Future state park?
Committee to craft plan for Livermore Falls stewardship
HOLDERNESS - A committee made up of town and state officials will meet later this month to come up with a stewardship plan for the Livermore Falls area, which despite its beauty has been a trouble spot for decades.
The falls area, which has borders in Plymouth, Campton and Holderness, is owned by the state. It is a popular area for swimming and sightseeing, and it has the historically important "Pumpkin Seed" bridge, the remains of a bridge erected in 1886 that was closed in 1959.
At least 10 people have also died near the falls over the years, according to authorities, many of them swimmers who became caught up in the dangerous rapids.
It has become a popular party place for tourists and Plymouth State College students, and Holderness police have told town officials that as many as 40 percent of their arrests in warm weather occur there, said Selectman Shelagh Connelly.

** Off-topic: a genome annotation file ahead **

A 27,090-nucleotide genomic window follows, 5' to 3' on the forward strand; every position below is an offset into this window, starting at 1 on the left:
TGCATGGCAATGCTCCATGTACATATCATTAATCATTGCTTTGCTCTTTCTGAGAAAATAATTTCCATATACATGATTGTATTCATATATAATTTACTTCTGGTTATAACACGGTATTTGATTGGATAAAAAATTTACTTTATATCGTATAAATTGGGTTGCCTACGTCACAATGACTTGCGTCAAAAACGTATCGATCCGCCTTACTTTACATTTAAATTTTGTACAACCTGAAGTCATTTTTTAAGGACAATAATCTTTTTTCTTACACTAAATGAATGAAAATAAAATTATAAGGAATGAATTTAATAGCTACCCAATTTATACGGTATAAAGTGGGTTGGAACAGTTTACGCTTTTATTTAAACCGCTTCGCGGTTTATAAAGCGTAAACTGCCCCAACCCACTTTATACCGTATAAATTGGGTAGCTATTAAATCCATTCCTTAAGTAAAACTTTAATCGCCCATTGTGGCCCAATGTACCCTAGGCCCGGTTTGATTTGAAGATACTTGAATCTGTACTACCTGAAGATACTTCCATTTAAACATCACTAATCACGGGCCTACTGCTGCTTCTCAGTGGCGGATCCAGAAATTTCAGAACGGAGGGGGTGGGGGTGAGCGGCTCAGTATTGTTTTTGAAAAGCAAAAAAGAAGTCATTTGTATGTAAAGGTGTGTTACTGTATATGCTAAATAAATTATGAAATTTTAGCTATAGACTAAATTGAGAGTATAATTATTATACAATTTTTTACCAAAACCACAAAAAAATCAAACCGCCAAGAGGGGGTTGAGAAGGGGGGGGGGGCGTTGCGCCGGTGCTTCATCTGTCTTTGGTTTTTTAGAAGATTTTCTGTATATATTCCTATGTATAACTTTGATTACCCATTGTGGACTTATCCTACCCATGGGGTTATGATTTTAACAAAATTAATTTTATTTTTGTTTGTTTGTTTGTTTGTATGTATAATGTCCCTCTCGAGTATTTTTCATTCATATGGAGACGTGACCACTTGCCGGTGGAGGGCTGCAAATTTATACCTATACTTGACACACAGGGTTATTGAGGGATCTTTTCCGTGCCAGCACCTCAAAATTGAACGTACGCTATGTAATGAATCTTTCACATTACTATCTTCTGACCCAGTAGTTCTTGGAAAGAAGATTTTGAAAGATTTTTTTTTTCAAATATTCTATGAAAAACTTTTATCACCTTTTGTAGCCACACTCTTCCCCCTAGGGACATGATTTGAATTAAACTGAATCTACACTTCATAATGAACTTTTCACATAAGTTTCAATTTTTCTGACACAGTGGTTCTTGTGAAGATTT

"It's a beautiful piece of property," Connelly said. "We need to change how it's being used, we want to try and make it not a place of underage drinking and littering and such."
With help from Executive Councilor Ray Burton, area town officials have established a committee to look at ways of changing the usage of the site.
Also involved are local and county law enforcement, rotary clubs, and the state's Department of Resources and Economic Development.
The committee will hold its kickoff meeting on April 30 at the PSU Welcome Center at 6 p.m., with local and state officials on hand.
Among the issues to be discussed are parking and policing at the site, whether the property should be converted to a state park, and possible user fees to enter the site, said Town Administrator Walter Johnson.
PSU is pleased to be participating, according to university President Sara Jayne Steen.
"As a regional comprehensive university, we should be actively engaged with our region, and this is our home," Steen said.
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